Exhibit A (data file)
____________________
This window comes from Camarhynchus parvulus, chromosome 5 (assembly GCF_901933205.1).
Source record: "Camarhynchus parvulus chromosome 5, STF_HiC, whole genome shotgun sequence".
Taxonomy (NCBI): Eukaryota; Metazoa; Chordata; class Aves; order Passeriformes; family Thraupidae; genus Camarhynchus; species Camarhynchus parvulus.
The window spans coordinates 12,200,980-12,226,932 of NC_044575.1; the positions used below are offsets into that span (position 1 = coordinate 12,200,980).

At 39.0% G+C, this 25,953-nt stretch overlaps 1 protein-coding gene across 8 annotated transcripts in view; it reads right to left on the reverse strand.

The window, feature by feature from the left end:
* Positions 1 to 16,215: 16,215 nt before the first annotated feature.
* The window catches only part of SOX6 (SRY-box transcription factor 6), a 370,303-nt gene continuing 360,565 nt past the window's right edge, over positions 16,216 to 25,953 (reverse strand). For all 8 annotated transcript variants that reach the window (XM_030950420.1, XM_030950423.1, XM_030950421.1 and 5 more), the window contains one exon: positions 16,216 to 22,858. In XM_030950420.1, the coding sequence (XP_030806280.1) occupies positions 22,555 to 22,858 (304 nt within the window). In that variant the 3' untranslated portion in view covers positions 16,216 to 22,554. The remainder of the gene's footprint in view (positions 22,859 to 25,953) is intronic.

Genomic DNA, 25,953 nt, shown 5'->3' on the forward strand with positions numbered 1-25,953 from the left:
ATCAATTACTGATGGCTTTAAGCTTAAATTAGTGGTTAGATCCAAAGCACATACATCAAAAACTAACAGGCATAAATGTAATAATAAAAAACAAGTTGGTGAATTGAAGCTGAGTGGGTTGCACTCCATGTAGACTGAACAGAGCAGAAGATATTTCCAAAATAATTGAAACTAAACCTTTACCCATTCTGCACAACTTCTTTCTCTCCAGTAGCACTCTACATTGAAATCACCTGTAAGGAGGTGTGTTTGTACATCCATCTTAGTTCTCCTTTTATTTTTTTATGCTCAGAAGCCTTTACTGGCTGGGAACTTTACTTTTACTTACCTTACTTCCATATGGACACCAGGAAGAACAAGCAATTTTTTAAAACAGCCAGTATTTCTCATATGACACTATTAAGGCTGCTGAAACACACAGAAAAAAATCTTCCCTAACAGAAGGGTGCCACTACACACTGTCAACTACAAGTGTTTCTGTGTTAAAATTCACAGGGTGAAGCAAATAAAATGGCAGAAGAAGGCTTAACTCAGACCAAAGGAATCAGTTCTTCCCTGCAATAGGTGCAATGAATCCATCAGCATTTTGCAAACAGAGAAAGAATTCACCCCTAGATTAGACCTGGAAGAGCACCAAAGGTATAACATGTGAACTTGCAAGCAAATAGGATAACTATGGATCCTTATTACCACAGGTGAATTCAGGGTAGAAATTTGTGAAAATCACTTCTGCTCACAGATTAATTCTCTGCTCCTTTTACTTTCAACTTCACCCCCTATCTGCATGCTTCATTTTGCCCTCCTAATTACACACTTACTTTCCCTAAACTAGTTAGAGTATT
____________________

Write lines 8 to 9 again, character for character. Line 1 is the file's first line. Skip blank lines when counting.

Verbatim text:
* The window catches only part of SOX6 (SRY-box transcription factor 6), a 370,303-nt gene continuing 360,565 nt past the window's right edge, over positions 16,216 to 25,953 (reverse strand). For all 8 annotated transcript variants that reach the window (XM_030950420.1, XM_030950423.1, XM_030950421.1 and 5 more), the window contains one exon: positions 16,216 to 22,858. In XM_030950420.1, the coding sequence (XP_030806280.1) occupies positions 22,555 to 22,858 (304 nt within the window). In that variant the 3' untranslated portion in view covers positions 16,216 to 22,554. The remainder of the gene's footprint in view (positions 22,859 to 25,953) is intronic.

Genomic DNA, 25,953 nt, shown 5'->3' on the forward strand with positions numbered 1-25,953 from the left: